The Plot Against the Giant

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The Plot Against the Giant

by Wallace Stevens

First Girl
When this yokel comes maundering,
Whetting his hacker,
I shall run before him,
Diffusing the civilest odors
Out of geraniums and unsmelled flowers.
It will check him.

Second Girl
I shall run before him,
Arching cloths besprinkled with colors
As small as fish-eggs.
The threads
Will abash him.

Third Girl
Oh, la…le pauvre!
I shall run before him,
With a curious puffing.
He will bend his ear then.
I shall whisper
Heavenly labials in a world of gutturals.
It will undo him.


The Plot Against the Giant is a 21 line, three stanza poem. The first stanza is seven lines, the second six lines, and the third eight lines.

In the first stanza, “First Girl” plots to stop (“check”) the giant. We are told he is a “yokel” and is “maundering.” Stevens paints a picture of an unsophisticated and aimless giant. Whetting his hacker, here means sharpening his ax or sword. First Girl diffuses the civilest odors (i.e. she smells good.) Her plot is to get him to stop and smell something good and new – “unsmelled flowers.”

In the second stanza, “Second Girl” plots to confuse and confound the giant. How does she do this? She runs before him with “arching” cloths.. as small as fish eggs. It’s hard to miss the sexual innuendo here.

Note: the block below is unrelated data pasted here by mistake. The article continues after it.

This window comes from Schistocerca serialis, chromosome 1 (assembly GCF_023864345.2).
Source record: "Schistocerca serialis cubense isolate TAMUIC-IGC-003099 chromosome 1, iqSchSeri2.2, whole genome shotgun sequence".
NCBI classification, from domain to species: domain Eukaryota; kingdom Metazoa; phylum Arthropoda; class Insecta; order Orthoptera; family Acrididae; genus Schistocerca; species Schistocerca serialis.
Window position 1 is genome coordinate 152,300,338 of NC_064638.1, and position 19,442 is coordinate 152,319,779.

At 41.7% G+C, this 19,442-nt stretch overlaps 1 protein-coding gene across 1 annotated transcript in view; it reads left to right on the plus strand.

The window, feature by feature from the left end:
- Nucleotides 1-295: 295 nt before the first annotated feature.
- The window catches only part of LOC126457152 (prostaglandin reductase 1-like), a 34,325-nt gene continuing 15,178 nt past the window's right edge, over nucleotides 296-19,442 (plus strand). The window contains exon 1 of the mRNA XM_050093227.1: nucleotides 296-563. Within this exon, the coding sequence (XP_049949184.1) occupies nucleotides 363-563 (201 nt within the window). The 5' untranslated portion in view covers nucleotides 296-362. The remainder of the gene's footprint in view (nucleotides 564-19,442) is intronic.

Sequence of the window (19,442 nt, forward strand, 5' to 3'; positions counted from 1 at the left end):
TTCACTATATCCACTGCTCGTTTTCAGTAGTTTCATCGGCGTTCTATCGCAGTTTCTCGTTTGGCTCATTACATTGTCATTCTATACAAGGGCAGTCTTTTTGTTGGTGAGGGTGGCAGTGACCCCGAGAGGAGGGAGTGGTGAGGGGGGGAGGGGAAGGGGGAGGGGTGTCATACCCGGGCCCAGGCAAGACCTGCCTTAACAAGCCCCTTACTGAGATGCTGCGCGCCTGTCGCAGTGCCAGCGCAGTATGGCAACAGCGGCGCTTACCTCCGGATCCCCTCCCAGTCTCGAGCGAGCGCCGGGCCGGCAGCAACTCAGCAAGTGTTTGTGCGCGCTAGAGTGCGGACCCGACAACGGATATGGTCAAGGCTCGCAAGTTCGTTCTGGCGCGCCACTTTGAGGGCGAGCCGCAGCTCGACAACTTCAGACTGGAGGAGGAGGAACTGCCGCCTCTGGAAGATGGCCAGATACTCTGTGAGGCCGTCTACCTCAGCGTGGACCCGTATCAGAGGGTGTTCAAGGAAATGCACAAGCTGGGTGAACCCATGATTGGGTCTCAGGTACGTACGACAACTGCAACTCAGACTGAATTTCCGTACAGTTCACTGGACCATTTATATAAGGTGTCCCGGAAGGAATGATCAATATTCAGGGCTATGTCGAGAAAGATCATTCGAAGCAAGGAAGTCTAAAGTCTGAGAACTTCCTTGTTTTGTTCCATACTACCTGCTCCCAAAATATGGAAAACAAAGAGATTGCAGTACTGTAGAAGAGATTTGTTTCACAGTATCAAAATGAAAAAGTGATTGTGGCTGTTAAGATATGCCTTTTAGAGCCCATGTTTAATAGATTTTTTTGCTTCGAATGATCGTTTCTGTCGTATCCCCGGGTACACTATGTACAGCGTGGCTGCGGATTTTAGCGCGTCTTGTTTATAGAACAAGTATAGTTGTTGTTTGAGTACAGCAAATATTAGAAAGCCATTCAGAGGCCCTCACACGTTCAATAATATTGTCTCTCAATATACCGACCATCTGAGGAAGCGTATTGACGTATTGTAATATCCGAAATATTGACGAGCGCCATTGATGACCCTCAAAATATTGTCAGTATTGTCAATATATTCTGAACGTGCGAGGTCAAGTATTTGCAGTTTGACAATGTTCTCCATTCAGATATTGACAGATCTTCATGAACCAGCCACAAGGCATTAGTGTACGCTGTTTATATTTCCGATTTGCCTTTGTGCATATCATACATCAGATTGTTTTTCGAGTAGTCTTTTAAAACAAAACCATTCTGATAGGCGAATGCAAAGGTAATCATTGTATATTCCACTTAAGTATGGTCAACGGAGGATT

In the third stanza, “Third Girl” plans to “undo” the giant. The girls believe the giant to be overmatched. The French “le pauvre!” translates to “poor man.” He does not stand a chance. The sexual innuendo in the third stanza is less subtle. Third Girl engages in “curious puffing,” which then leads to whispering “Heavenly labials in a world of gutturals.” Labials is, of course, a double entendre.

This is a poem of seduction. As the poem is only told from the perspective of the three girls, we do not know whether or not they actually succeeded. Of note: Wallace Stevens was a large man. Perhaps the poem was written as a joke against himself, or alternatively, as a form of wish-casting imagination.

Who is Wallace Stevens?

Wallace Stevens (October 2, 1879 – August 2, 1955) was an American modernist poet. He was born in Reading, Pennsylvania, educated at Harvard and then New York Law School, and he spent most of his life working as an executive for an insurance company in Hartford, Connecticut. He won the Pulitzer Prize for Poetry for his Collected Poems in 1955.

Stevens’s first period of writing begins with his 1923 publication of the Harmonium collection, followed by a slightly revised and amended second edition in 1930. His second period occurred in the eleven years immediately preceding the publication of his Transport to Summer, when Stevens had written three volumes of poems including Ideas of OrderThe Man with the Blue GuitarParts of a World, along with Transport to Summer. His third and final period of writing poems occurred with the publication of The Auroras of Autumn in the early 1950s followed by the release of his Collected Poems in 1954 a year before his death.

His best-known poems include “The Auroras of Autumn“, “Anecdote of the Jar“, “Disillusionment of Ten O’Clock“, “The Emperor of Ice-Cream“, “The Idea of Order at Key West“, “Sunday Morning“, “The Snow Man“, and “Thirteen Ways of Looking at a Blackbird“.

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